Introduction Sleeve gastrectomy (LSG) is one of the most popular bariatric procedures. We present our long-term results regarding weight loss, comorbidities, and gastric reflux disease.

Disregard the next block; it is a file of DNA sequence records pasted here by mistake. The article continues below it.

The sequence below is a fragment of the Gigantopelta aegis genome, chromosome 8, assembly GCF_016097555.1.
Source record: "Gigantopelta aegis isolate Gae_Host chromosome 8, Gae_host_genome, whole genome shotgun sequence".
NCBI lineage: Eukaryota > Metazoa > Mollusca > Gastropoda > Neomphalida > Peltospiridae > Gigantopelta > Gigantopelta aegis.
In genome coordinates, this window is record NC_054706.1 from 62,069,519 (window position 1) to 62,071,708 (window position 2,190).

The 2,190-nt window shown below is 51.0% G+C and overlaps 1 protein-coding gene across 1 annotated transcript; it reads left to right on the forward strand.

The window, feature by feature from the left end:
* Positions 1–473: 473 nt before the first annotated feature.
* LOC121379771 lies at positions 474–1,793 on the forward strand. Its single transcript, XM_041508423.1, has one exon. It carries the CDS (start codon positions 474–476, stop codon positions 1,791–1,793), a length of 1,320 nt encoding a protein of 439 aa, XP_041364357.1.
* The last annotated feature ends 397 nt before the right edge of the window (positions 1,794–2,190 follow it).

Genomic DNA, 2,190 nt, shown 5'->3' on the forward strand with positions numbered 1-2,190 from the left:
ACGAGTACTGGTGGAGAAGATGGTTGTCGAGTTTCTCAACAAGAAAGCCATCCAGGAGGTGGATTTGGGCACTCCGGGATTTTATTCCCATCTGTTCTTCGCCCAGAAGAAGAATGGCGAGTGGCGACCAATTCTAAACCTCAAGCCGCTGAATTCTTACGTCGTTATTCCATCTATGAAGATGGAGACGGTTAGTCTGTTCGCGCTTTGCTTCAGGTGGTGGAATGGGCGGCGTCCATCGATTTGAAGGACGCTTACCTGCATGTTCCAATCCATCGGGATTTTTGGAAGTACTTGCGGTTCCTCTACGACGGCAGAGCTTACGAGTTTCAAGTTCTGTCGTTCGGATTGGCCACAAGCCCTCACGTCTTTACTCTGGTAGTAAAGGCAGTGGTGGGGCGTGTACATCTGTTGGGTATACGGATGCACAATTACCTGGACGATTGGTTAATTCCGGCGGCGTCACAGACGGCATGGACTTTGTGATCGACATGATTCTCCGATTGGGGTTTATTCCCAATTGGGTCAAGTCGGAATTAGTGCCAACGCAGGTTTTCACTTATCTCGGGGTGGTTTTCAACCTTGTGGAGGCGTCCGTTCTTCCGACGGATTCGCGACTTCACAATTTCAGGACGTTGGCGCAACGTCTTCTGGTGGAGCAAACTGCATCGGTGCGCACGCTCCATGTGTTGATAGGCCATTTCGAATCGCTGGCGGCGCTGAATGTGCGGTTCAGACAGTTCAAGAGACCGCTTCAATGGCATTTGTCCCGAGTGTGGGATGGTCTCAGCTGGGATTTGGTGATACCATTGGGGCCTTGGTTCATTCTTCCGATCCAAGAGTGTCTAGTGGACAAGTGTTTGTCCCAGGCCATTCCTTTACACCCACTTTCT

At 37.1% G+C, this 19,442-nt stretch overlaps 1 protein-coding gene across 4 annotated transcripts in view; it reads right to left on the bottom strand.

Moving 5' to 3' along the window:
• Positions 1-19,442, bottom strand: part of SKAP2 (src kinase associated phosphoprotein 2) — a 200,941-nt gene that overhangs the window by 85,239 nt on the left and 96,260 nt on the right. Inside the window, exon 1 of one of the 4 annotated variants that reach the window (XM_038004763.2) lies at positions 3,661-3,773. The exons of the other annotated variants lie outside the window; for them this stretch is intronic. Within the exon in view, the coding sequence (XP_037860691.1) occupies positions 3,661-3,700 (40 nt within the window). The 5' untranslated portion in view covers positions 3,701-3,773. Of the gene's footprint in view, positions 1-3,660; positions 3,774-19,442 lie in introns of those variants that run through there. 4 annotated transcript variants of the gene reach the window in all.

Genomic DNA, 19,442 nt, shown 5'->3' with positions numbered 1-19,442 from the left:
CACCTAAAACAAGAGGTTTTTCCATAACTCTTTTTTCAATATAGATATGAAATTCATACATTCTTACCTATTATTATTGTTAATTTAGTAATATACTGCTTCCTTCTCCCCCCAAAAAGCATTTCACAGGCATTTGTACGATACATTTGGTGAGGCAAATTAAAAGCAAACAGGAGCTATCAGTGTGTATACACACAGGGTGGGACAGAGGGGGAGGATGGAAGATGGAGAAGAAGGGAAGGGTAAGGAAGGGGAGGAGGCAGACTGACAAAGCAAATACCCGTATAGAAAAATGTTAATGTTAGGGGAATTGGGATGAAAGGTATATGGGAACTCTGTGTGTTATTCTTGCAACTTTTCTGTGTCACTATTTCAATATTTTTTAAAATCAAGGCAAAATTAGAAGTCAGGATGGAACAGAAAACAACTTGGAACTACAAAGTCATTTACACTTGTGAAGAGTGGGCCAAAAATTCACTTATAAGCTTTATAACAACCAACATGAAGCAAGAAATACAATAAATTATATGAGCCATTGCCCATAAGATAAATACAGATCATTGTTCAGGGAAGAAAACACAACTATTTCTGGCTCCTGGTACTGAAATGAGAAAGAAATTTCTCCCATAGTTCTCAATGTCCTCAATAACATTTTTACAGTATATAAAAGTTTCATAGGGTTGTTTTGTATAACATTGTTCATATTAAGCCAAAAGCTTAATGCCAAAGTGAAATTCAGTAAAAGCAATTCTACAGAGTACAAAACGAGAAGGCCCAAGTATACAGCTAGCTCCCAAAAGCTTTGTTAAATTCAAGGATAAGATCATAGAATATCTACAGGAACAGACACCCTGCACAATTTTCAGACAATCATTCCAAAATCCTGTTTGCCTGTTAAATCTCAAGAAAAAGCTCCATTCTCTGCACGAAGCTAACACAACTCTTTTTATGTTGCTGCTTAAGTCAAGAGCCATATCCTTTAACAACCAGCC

Material and Methods We identified patients who underwent LSG in our institution between 2006 and 2009. We revised the data, and the patients with outdated contact details were tracked with the national health insurance database and social media (facebook). Each of the identified patients was asked to complete an online or telephone survey covering, among others, their weight and comorbidities. On that basis, we calculated the percent total weight loss (%TWL) and percent excess weight loss (%EWL), along with changes in body mass index (ΔBMI). Satisfactory weight loss was set at >50% EWL (for BMI = 25 kg/m2 ). We evaluated type 2 diabetes (T2DM) and arterial hypertension (AHT) based on the pharmacological therapy. GERD presence was evaluated by the typical symptoms and/or proton pump inhibitor (PPI) therapy. Results One hundred twenty-seven patients underwent LSG between 2006 and 2009. One hundred twenty patients were qualified for this study. Follow-up data was available for 100 participants (47 female, 53 male). Median follow-up period reached 8.0 years (from 7.1 to 10.7). Median BMI upon qualification for LSG was 51.6 kg/m2 . Sixteen percent of patients required revisional surgery over the years (RS group), mainly because of insufficient weight loss (14 Roux-Y gastric bypass—LRYGB; one mini gastric bypass, one gastric banding). For the LSG (LSG group n = 84), the mean %EWL was 51.1% (±22.3), median %TWL was 23.5% (IQR 17.7– 33.3%), and median ΔBMI was 12.1 kg/m2 (IQR 8.2–17.2). Fifty percent (n = 42) of patients achieved the satisfactory %EWL of 50%. For RS group, the mean %EWL was 57.8% (±18.2%) and median %TWL reached 33% (IQR 27.7– 37.9%). Sixty-two percent (n = 10) achieved the satisfactory weight loss. Fifty-nine percent of patients reported improvement in AHT therapy, 58% in T2DM. After LSG, 60% (n = 60) of patients reported recurring GERD symptoms and 44% were treated with proton pomp inhibitors (PPI). In 93% of these cases, GERD has developed de novo. Conclusions Isolated LSG provides fairly good effects in a long-term follow-up with mean %EWL at 51.1%. Sixteen percent of patients require additional surgery due to insufficient weight loss. More than half of the subjects observe improvement in AHT and T2DM. Over half of the patients complain of GERD symptoms, which in most of the cases is a de novo complaint.